Eurovision 2011 prediction

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For last year’s Eurovision song contest I predicted that Lena Meyer-Landrut would win, – and indeed she did. For this year I am not so sure.

I jumped in on the second semifinal of the Eurovision 2011 song contest with Austria and was not impressed. Neither did The Netherlands make an impression. Belgian acapella dont win. Slovakian twins did not quite hit the tone and Ukranian sand painting (sic!) was interesting, but the song not. Moldova was an interesting unusuality – but not particularly good. Pop-nation Sweden energetic electropopish Eric Saade had an alright song – bu his stage-singing sounded out-of-breath. Cypres started out folkish, turning a rockish, but … Bulgaria could have benefitted from Avril Lavigne on the mic. Macedonia was not good. The most amazing with that act was the large screen on the stage background put up by the German hosts. Male-turned-female Israeli former Eurovision winner Dana International reaches not his/her heights with her former effective powerpop winner. Slovenia was not Anastacia. Nice dress though. Romania had a promising verse and an ok chorus, a classic Eurovision shuffle, but probably not a winner, – best so far. Favorited Estonia presented an interesting act. Live singing could have been better. Nice orchestration in the verse. “I love Belarus” was a run-of-the-mill. Latvia brought an electric guitar and sang ok. For Danish “New Tomorrow” an ok, but as with other acts the stage singing was not precise enough, – the front spends his time running around on the stage instead of concentrating of the singing. And singback is silly when the musicians pretend to play on their instruments. Ireland’s Lipstick is the winner this semifinal. Good simplistic song. Yeah. However, the YouTube videos I could find had a muddy sound. During the reprise I heard Bosnia and Herzegovina and that was not a winner.

I didn’t hear the first semifinal, but I heard Norway had great hopes for Haba Haba – not I. It was too conventional. Then better is Haba Haba Sut Sut :-)

I could put my money on classic tenor French Amaury Vassili’s Sognu. He is sufficiently different to stand out. Remembering that that differentness has previously gotten Norway and Finland to win with folk and hard rock. Part of the piece is unfortunately running to popish.

Like last year Google has a forecast and puts Unser Star F??r D??sseldorf Lena again ahead together with Irish Jedward’s Lipstick. While Lena’s Taken by a stranger is an interesting production with non-Eurovisionistic sound the chorus doesn’t really fly high enough. It has gained quite a number of YouTube views. On the other hand one should think that the intimacy of the song disappears on the big live stage. The live performance in connection with the local German Eurovision contest show a bit of this problem.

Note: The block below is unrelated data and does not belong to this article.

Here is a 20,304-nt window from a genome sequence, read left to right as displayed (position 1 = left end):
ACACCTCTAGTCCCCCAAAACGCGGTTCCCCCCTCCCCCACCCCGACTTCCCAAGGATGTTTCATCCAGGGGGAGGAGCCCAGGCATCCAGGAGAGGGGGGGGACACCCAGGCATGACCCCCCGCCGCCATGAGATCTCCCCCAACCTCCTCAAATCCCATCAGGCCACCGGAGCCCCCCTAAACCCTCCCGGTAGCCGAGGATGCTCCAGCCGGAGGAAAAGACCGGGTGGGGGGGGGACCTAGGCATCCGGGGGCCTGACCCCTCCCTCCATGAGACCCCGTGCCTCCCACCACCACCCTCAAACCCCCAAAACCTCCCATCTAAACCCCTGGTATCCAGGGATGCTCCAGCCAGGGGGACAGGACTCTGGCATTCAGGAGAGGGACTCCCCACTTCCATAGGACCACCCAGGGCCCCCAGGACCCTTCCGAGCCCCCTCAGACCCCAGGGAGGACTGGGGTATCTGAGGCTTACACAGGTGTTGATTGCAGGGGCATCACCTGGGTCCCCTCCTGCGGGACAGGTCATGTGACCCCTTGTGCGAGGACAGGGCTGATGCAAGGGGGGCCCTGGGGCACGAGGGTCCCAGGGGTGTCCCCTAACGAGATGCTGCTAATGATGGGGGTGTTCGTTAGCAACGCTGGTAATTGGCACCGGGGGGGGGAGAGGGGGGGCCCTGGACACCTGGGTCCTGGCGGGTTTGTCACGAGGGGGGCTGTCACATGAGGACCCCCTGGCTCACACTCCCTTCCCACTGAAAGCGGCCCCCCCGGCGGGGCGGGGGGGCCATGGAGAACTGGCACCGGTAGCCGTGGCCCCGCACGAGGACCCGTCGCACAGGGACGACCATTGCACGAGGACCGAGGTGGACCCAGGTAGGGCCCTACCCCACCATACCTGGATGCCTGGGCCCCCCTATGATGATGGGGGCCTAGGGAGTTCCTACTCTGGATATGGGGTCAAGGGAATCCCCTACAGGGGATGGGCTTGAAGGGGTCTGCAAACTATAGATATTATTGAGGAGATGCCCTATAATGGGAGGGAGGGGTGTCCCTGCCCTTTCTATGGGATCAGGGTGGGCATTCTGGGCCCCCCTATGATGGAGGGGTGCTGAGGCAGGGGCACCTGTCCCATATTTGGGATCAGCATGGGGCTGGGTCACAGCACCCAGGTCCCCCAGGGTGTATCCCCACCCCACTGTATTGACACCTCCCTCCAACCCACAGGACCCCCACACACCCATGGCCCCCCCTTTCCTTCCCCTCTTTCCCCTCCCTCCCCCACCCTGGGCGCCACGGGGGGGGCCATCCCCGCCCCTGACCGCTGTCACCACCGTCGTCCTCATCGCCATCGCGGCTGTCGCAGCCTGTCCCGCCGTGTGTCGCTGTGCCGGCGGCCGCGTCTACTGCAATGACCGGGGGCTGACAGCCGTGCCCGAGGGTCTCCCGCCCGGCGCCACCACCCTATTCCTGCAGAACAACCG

Danish TV station DR manages a website with voting and find Sweden ahead with 20% of the votes, followed by 12% scoring Irland. Great Britain to me anonymous boy band gets 11% of the votes, Finland 7% and Bosnien-Herzegovina 5%. France gets only 4%. Also Lena gets only 4%. Sweden is way down in Google’s list and the topping on DR must be due to Danes voting for their geographic neighbor, though in terms of YouTube views Sweden has a high number, – indeed surpasses Lena. Finland’s sympathetic song is probably not strong enough to reach the top.

Bookmakers put France on odds 2.5, Irland on 6 and Lena on 22. What a discrepancy between this odds and Google’s predictions. At odds 22 Lena seems really a bargain. Azerbaijan holds the third best odds and 5 on Google.

Concluding: The prediction of Danish online voting, Google, and the bookmakers are not aligned. The most strange aspect is Google’s and bookmaker’s different opinion on Lena. Yet more confused you can get if you start comparing YouTube views. So who should we put most weight on? Initially I thought the French tenor would carry it home easily not quite having heard all songs, but now I am leaning towards the Irish madness. Ireland would also be the choice if we simply aggregate the three independent predictions: Consensus inference is good.

It is two Danes, Lars Halvor Jensen og Martin Michael Larsson, that are behind the Irish bubblegum dance. Last year a Danish composer also won by supplying Lena with the Satellite song.


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